Guest Review: Colleen Mondor

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Under the Persimmon Tree
Suzanne Fisher Staples
Farrar, Straus & Giroux, 2005
270 pages

Under the Persimmon Tree has an irresistible premise for readers curious about Afghanis struggling to have a “normal” life under the Taliban. It tells the story of Najmah and her search for her family on the Afghanistan/Pakistan border in the months after 9/11. The twist is provided by the dual plotline, that of an American woman, Nusrat, who teaches refugee children in Peshawar while she awaits news of her Afghani husband who has crossed the border to work in a field hospital. A desperate Najmah ultimately ends up in Nusrat’s classroom, “under the persimmon tree” and the two find comfort in each other’s company as they wait for word on their loved ones and cope with the dangers and uncertainties of war.

One of the most striking things about Under the Persimmon Tree is the way in which Najmah’s world is easily and effectively destroyed within only a few pages. Author Suzanne Fisher Staple was a UPI correspondent for ten years and lived in both Afghanistan and Pakistan; clearly the Afghanistan Civil War is a subject she knows about. By approaching this story from the perspective of a young girl she gives readers a chance to view their own childhoods in a completely different way. What would it be like for any of us if we came home one day to see our father and brother dragged away, if we lost our mother in an instant, if we had no one to trust? What would we do if finding our family bordered on the impossible, and ever reclaiming our home again seemed like a dream? If you were Najmah what would you want for the rest of your life and what would you hope for your future?

Because the author is American the answers to Najmah’s questions might seem obvious, but Staple has a lot of surprises in this book. The character of Nusrat in particular is a revelation, an American who has chosen Islam for its beauty and complexity, and explains her choice in a manner that makes it both understandable and compelling. There is no glorification of one religion over another in this book, simply questions of math and science and faith that help one woman decide where her place should be in the world. For the girl Najmah there is the definition of home, and what it means to her even if the people she loves are no longer part of that familiar landscape. In many ways Under the Persimmon Tree is about who you are and where you belong, and what you will do to discover the answers to those questions.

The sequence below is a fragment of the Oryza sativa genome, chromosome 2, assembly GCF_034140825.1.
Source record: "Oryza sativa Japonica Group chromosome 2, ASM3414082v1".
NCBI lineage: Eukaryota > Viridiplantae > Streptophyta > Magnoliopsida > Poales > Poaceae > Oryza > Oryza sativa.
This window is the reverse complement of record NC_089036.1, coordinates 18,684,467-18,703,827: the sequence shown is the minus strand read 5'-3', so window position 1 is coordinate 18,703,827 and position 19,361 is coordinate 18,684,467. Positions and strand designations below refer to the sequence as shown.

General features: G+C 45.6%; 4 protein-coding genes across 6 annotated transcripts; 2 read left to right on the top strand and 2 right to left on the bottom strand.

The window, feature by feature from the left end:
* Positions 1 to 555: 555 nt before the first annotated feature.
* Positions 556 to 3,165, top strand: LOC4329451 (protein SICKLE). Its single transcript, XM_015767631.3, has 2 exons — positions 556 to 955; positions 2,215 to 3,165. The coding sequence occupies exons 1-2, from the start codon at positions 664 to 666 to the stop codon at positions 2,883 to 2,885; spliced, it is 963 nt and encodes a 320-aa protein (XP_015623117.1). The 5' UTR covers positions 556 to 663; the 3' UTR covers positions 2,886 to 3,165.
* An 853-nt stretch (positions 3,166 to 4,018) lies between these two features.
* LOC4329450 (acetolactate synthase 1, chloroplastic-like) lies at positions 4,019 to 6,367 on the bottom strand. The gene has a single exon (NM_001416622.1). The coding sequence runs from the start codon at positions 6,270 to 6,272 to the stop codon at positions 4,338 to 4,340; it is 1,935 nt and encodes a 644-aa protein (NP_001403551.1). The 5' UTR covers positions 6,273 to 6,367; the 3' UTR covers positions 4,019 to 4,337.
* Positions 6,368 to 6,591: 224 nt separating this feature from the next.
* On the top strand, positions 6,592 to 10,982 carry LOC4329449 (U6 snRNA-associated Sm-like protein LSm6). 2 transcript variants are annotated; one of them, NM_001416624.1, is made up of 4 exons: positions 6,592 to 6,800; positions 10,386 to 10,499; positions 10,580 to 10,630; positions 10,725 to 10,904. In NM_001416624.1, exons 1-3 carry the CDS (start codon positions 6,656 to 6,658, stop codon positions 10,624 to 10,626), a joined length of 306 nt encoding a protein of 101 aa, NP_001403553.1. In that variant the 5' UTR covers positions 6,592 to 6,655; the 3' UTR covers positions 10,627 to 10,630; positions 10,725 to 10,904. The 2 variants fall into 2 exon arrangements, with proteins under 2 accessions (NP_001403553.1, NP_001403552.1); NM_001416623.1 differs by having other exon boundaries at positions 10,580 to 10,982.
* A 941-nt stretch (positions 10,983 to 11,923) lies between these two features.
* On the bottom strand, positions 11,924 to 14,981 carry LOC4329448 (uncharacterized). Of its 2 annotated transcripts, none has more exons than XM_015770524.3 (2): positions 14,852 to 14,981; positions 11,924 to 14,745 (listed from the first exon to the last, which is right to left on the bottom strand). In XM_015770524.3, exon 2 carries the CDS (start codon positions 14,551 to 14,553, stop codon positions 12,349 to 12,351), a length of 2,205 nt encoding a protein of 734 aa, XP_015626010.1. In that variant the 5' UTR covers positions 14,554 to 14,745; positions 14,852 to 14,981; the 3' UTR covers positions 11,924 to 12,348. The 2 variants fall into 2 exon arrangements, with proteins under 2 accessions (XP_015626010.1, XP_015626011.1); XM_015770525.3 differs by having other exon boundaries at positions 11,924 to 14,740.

The thing I loved best about this book, though, the part that still resonates with me, is Najmah’s response to Nusrat’s offer to return with her to New York City and pursue a new life there. Nusrat knows that Najmah has better chances to obtain an education in New York; that in many ways her future would be without limits in the U.S. She thinks this would be the best thing for the young girl. Najmah’s immediate response is heartfelt and deeply honest:

For hundreds of years my people have lived a good and simple life in hills that are more beautiful than anywhere on Earth,” I say at last, for this is the truth. “I think always of the wind on my face and the smell of grass, the gentle sounds of the animals. I cannot imagine living anywhere else.

When tomorrow’s casualty numbers blink across my television screen, it is these words, from a fictional Afghani girl, that I will think of. What if she does live in the most beautiful place on earth? Shouldn’t we be doing something to save that beauty? Reading about Afghanistan is the smallest thing we can do, the first thing. Learning about the land that lives under the same sky and stars as America is a beginning, no matter what age of reader; it is a place to begin.

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